Pan, namesake of panic, god of the wild, lover
of nymphs is not a job, but even in pandemic,

people need their gods and mask-making is
a rapidly growing sector. Pan, like a good poet,

liked to nap in a small cave; if you disturbed him
from his sleep, he’d let out a laugh so loud it ripped

your body apart from the tympanum.
The mask is how you put Pan in pandemic:

pairing the dithyramb, a song for the wine god,
with a play in the mask of the goat makes tragedy,

says Aristotle who argues this cleanses the heart
through terror, at least for the audience,

an experience he calls catharsis, purging: laughing
or more accurately, shitting oneself, which is more

difficult to pull off onstage. There is no physical
evidence the ancient masks of comedy/tragedy exist,

as they were made, like shit, of organic elements; a face
is not a permanent object. Masks and massacre are unrelated,

except in the modern sense.



You’ve heard the one about the poet drowning
reaching out of his boat to embrace the moon?

Two poets share a bath and you know where
this is going: It’s so easy, one says turning off

the tap and pulling the other in, now that we’re
naked, kiss me?



Remember the colosseum? It’s empty. No more
bloodsport for the foreseeable future. Too many

T.B.I. in America anyway. If you are under the age
of fifty and in general good health, crowds will pay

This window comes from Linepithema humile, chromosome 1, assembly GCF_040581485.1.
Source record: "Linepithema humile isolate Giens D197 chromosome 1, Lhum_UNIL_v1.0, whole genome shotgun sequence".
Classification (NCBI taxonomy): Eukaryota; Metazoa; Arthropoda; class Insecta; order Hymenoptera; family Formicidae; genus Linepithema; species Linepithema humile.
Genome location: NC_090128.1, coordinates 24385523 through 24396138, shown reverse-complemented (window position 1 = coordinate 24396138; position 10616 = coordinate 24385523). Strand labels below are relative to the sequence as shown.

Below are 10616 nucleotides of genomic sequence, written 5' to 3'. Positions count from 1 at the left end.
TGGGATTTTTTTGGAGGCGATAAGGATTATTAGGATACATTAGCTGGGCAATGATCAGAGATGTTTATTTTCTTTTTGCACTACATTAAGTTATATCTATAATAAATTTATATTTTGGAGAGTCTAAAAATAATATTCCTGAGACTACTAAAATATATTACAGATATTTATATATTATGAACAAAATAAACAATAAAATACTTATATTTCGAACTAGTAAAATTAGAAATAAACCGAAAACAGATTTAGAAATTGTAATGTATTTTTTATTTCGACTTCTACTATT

to watch you tear each other apart until the bell
rings again in one minute more.



It was wrong what we did to the wolves, first
taming them and then unleashing them once

we found they spread the virus. The packs
in the streets hope for something human

to reach out its hand. Inside their houses,
the children horde their food and ration,

roll a ball between their legs. There are not
enough beds. I will not see my mother again.



All day the parrot says blue bird, blue bird, stops
at the mirror to check she still exists. All night

the birdcage haunts like a dead body visible
beneath its white sheet. The children make

headstones out of an empty egg carton, ask
can we go outside please to pick flowers? 



Young poets join the army: burial of the dead is already
on your resume. All the stray dogs are lonely and will

work for food. There are plenty of bones.



The world is reopening while we lie in bed turning over George Saunders, “stay open, forever, so open it hurts, and then open up some more”—

We could go out, but we know what’s out there: Thanatos with his butterfly mask shielding him from breathing the poppies, human mouths so hungry for each other they open and then open up some more—“until the day you die, world without end, amen.”

In van Gogh’s Butterflies and Poppies, he painted the sky last. You can tell from the blue paint on the flower stems.

Last year, the desert super bloom created a swarm. Millions of butterflies after the long, hard rain.

I do not want your body to transform my body. The bare cloth of the skin is visible.

Kiss me.

Beth Bachmann

Beth Bachmann is a 2016 Guggenheim Fellow and the author of three books: TemperDo Not Rise, and CEASE. She serves as writer in residence in the MFA program at Vanderbilt University, and lives in Nashville and New York City.